Throughout my studies into Australian Literature over this semester, I have developed a love for Australian writing. This love has evolved through the flexibility of expression I found in blogging about my experience. As an artist, I believe that creative expression is deeply fundamental to the human experience, and through my studies of Australian literature and its deep-rooted relationship with art, I have been able to nurture a self-directed exploration and appreciation of this concept.
Creating critical blog posts allowed me to develop a new perspective towards the texts, understanding their value in forging a national identity. I found I was often inspired to research and critique writers who’s manipulation of language could conjure a vivid experience of imagery, such as Judith Wright and Henry Lawson (the latter of whom you may find a critical blog post here.) I believe as human beings we thrive for creative expression, we use this to control or understand our experiences and the world around us. I was drawn to writers and artists who could capture a moment and place me in the scene, to understand and appreciate the human experience. To understand how the language and landscape of a nation developed.
Through my creative blog posts, I considered the value of Australian Storytelling and how this creative expression reflects the human experience. Drawing from Australian idioms, colloquial language and the landscape, I explored narratives deeply rooted within the culture and context of our Australian history. I thoroughly enjoyed engaging my own experiences with inspiration from my studies of Australian Literature and Art and writing creative blog posts (such as this) felt liberating. Critiquing my peers’ blog posts (like this) also allowed me to be open to a range of opinion and encouraged me to consider improving some inadequacies present in my own writing.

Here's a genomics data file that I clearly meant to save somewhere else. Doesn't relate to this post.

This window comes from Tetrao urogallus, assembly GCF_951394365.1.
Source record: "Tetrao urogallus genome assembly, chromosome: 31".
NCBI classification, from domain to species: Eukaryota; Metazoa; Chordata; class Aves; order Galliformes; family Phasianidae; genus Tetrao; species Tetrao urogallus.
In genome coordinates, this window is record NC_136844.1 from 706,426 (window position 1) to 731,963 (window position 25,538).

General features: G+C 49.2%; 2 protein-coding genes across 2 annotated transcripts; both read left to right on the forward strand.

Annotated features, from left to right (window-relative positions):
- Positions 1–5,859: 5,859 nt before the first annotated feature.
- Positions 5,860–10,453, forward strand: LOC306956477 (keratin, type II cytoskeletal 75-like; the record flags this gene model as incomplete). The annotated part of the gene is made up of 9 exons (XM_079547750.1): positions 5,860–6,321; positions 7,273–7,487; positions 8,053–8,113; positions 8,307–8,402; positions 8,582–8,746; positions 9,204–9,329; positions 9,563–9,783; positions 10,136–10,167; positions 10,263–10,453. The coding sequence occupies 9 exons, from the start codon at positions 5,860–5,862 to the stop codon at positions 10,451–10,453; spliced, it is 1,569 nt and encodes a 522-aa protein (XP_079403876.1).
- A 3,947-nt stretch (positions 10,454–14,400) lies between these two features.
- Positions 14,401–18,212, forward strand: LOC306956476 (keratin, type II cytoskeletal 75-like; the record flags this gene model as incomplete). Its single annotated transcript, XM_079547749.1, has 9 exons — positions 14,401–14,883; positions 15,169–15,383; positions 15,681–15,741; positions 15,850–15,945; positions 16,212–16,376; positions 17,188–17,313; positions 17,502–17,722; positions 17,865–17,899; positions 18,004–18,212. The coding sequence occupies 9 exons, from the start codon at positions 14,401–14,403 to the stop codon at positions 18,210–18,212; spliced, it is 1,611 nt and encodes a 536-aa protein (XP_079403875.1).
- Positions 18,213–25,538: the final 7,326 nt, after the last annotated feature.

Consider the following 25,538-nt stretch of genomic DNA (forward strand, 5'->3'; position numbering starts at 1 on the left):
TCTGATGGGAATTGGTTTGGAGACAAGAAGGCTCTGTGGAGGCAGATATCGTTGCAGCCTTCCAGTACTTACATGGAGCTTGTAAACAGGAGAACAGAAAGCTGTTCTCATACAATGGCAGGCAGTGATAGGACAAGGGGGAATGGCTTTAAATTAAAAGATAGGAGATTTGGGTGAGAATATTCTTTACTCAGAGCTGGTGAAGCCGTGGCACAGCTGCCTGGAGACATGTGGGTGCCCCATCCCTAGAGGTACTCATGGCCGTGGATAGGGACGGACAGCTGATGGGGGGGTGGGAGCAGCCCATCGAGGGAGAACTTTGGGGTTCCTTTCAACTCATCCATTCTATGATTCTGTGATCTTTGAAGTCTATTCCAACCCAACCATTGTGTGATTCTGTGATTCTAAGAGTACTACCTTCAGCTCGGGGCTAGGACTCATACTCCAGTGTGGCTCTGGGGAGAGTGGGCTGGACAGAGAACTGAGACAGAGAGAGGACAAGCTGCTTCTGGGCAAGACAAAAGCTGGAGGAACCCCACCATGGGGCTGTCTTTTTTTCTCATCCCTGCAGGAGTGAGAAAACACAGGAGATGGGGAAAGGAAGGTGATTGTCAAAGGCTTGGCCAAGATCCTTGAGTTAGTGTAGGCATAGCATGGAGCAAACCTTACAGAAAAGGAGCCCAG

As a returning student, it had been years since I had created a structured piece of writing. I knew I was out of practice, and for the first few weeks, the thought of creating a body of work felt daunting. The freedom of creative and critical expression enabled me to explore my understanding of language, technique, and value through a truly personal process. I believe storytelling is a fundamental vessel for human creativity and through the writers and artists we have studied this semester,I have been able to understand the value of the Australian narrative.
You raised an interesting point, suggesting that the issues argued within the poem are still relevant in our culture despite the poem being written over a decade ago. Poetry often documents the human experience, and I think because of this, many poems we have studied in Australian Literature still feel ‘relevant’ despite their age. Also, a beautiful analogy between Murrays idea that “we are money’s genitals” and reproductive organs. We are the link that creates the unbreakable cycle of money. Great insight!
You have a powerful appreciation and interpretation of poetic language.
I agree with your insights on “The Almond-tree in the King James version” by Rosemary Dobson, I thought it was a very interesting expression of loss. Your post is very well written and the only suggestion I might give is to consider including a visual interpretation or link your work to some support material.